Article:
This presentation focused on international Indigenous artists’ responses to the impacts of nuclear testing, accidents, and uranium mining on their communities and the environment.
Manuela Well-Off-Man, chief curator at the IAIA Museum of Contemporary Native Arts in Santa Fe, New Mexico, was the presenter.
Indigenous artists from Australia, Canada, Greenland, Japan, French Polynesia (Tahiti), and the United States with American Samoa and Guam combine tribal knowledge with Indigenous and contemporary art as a visual strategy to address the long-term effects of nuclear exposure.
There are over five hundred abandoned uranium mines and mills on Navajo Nation and Pueblo lands in New Mexico alone, and most of them are unmarked. Native American miners worked in the uranium mines without any protective equipment and have been living in houses constructed from contaminated material, exposed to toxic winds and polluted water. Many of them have died because of uranium-related illness. Exposure to uranium and nuclear poisoning is a serious issue for Indigenous communities worldwide.
The talk takes a closer look at the creative responses of these international Indigenous artists to this deadly legacy.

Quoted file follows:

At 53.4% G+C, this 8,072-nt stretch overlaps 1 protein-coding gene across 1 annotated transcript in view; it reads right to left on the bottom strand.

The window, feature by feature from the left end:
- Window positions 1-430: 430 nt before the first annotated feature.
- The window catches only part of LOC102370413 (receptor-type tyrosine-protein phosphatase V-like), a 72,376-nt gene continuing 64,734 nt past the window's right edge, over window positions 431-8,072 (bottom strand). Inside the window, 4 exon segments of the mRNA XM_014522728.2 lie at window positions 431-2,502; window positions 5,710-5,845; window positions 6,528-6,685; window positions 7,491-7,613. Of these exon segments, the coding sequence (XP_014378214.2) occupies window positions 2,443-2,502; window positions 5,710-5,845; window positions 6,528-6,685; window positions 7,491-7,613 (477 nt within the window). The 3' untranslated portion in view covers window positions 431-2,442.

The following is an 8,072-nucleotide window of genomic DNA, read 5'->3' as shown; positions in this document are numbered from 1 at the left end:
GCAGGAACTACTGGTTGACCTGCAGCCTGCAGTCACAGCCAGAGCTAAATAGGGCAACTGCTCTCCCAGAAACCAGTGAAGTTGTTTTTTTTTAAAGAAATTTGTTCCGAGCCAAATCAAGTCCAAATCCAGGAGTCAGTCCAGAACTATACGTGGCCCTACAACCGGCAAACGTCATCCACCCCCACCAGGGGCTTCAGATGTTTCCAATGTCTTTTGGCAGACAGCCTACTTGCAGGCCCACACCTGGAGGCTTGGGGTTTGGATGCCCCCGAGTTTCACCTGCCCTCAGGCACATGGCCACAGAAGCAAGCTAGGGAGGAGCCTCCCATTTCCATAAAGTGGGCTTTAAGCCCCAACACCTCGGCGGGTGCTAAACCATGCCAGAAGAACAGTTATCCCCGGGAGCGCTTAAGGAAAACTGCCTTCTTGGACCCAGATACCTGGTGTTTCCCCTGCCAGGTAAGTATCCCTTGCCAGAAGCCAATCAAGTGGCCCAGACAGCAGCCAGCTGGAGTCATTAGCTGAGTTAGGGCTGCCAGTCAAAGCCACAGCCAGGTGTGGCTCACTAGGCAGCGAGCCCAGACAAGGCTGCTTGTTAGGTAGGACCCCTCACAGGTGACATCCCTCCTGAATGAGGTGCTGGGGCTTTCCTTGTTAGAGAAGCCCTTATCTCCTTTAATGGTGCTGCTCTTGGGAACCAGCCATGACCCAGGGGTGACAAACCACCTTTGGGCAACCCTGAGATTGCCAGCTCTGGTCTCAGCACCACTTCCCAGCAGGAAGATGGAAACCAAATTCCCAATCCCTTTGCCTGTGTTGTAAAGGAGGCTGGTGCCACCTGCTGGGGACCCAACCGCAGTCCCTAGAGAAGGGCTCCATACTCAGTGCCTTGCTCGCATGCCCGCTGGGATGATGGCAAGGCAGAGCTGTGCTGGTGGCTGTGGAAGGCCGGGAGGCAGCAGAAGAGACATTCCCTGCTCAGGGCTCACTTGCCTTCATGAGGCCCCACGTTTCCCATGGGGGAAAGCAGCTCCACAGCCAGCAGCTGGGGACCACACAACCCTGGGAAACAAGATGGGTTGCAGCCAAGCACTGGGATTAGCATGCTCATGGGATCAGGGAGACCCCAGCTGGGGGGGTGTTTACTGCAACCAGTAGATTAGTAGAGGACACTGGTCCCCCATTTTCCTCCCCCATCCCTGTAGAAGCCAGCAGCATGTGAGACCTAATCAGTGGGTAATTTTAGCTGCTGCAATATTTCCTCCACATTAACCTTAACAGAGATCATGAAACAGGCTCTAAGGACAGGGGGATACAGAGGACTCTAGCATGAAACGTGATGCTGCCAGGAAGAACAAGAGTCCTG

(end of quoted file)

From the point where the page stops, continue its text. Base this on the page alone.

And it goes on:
Zoom/FB recording from May 26, 2022
About the presenter
Manuela Well-Off-Man is an art historian and chief curator at the IAIA Museum of Contemporary Native Arts in Santa Fe, New Mexico.
She previously served as curator at Crystal Bridges Museum of American Art and at the Montana Museum of Art and Culture. With more than 20 years of curatorial experience in museums and galleries, she has curated national and international contemporary Native American art exhibitions.
Well-Off-Man received her Ph.D. in art history from the Ruhr University, Bochum, Germany, and her M.A. degree in art history, archaeology and pedagogy from the University of Cologne, Germany. She has authored numerous exhibition catalogue essays, magazine articles and blogs on American art.